It is oft said by those who disapprove of carbon taxes that: Carbon taxes are ineffective Carbon taxes target the wrong people The Canadian Federal Government does not have right to impose a carbon tax All three of these statements are demonstrably incorrect. University of Ottawa Professor of Law and Read more…
On January 15 2018, the Canadian Federal Government laid out the details of it plan to implement a $50/tonne carbon tax in proposed legislation named the “Greenhouse Gas Pollution Pricing Act”. The highlights are:
The Federal Tax will only apply in Provinces and Territories that do not have a comparable carbon tax already in place
That means, as of today, it will apply only to 20% of the Canadian population
Specifically those in Saskatchewan, most Atlantic provinces, NWT, Nunavut, Yukon will be subject to the Canadian Federal carbon levy
Newfoundland & Labrador and others are expected to announce their own carbon tax systems in the spring of 2018
The tax will start at $10/tonne in 2018 and will be at $50/tonne by the end of 2022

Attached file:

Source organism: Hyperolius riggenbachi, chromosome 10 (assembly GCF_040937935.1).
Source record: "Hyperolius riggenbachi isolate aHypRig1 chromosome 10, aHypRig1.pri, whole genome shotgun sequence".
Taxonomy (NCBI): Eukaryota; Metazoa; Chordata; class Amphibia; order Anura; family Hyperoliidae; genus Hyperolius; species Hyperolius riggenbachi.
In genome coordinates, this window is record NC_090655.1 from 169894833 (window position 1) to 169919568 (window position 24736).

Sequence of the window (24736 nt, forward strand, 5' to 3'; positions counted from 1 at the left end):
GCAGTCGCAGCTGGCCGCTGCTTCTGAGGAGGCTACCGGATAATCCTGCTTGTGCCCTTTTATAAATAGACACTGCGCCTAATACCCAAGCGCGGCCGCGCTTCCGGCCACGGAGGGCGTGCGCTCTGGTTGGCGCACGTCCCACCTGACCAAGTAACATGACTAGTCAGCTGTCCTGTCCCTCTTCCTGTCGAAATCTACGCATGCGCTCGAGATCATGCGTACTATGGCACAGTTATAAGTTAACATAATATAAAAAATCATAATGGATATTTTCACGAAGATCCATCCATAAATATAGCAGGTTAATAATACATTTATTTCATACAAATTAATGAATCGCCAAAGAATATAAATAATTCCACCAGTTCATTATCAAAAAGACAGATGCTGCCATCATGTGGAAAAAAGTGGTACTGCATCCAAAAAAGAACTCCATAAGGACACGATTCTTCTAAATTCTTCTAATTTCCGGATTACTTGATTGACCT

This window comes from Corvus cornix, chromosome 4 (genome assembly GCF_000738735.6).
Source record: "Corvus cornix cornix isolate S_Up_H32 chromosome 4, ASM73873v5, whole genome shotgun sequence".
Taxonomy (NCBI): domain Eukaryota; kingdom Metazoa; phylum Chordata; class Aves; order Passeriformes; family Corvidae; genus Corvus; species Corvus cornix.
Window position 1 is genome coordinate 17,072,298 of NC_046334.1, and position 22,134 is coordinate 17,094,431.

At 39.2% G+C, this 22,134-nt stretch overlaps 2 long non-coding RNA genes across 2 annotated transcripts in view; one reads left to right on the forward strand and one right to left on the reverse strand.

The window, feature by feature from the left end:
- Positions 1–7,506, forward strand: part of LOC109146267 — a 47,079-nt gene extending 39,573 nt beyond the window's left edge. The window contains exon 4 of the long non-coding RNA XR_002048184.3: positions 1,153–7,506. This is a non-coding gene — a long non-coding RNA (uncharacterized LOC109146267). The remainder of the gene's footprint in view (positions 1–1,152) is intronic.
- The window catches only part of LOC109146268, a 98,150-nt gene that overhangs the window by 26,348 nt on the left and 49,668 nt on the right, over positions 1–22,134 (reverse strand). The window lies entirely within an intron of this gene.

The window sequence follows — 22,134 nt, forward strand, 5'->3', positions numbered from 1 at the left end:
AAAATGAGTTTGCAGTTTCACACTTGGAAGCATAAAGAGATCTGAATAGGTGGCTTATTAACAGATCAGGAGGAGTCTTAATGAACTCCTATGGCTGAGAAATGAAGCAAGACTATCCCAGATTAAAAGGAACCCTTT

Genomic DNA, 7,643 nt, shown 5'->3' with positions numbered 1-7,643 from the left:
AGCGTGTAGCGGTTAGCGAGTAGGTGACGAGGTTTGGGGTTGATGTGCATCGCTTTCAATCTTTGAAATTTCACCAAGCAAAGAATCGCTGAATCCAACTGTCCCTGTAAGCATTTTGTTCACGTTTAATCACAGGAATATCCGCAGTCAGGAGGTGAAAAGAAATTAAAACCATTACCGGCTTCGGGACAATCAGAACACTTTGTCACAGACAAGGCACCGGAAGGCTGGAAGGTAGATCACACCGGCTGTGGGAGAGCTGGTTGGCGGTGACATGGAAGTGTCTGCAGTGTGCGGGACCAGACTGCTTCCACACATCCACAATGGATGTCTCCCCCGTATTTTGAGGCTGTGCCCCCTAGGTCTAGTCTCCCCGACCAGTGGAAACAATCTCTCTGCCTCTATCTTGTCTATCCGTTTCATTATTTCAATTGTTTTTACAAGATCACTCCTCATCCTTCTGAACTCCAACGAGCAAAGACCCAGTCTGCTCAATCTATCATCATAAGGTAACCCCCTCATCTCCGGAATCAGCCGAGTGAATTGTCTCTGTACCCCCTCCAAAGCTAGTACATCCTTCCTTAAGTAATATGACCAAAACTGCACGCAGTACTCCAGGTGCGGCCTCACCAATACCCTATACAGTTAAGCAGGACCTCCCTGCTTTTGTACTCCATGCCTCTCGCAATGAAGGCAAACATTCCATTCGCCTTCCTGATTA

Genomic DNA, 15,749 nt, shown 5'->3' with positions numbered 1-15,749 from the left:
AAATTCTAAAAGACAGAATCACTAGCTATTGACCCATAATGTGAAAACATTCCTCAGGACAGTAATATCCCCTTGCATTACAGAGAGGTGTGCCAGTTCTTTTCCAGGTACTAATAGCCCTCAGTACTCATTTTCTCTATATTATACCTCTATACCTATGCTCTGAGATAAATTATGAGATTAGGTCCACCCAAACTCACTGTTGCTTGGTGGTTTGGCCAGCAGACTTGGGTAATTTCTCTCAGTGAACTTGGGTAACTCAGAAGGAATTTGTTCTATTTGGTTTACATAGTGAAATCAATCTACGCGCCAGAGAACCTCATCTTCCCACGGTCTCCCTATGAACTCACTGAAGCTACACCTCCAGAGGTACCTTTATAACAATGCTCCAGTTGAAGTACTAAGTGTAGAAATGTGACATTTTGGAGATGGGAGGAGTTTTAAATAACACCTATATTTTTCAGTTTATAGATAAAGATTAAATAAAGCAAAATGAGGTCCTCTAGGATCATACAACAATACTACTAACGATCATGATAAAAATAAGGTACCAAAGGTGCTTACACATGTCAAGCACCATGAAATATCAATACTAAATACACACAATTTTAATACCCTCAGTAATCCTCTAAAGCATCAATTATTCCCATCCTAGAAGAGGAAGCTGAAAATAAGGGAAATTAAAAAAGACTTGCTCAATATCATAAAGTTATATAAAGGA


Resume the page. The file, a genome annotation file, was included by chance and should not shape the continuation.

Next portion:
There are two parts to the system, a consumer gas tax and and industrial emissions tax
The tax is an “output based system” which means it will be charged where the carbon is released (think burning gasoline in your car vs producing gasoline)
Only those companies that produce more carbon than the average today will pay the carbon tax
Before the end of 2018 the Canadian Government will evaluate each industrial sector (think Oil & Gas, Mining, Transportation…) and determine the current average energy used per unit of output in each of those sectors
Companies that produce more carbon than industry average will have to buy carbon credits
Companies that produce less carbon than the industry average will be able to sell the difference in carbon credits
It used to be very clear that Alberta had a spending problem and not a revenue problem. However, since the 2014 oil crash, the world and Alberta have forever changed. Historically, oil ‘busts’ were the result of a downturn in some key economy that reduced the demand for oil & gas products. Today we have the worlds first notable price downturn caused by over production of oil, with no end in site.
This over production was started intentionally by Saudi Crown Prince Mohammed bin Salman in an effort to kill shale oil fracker’s and other non-state owned small players. The idea was to have OPEC lead an over production that would drop the price of oil for a few years and force the marginal upstart players (i.e. US based frackers) out of the industry. Then Saudi lead OPEC would reduce supply and drive the price back up. Well, the Crown Prince was wrong and it didn’t work.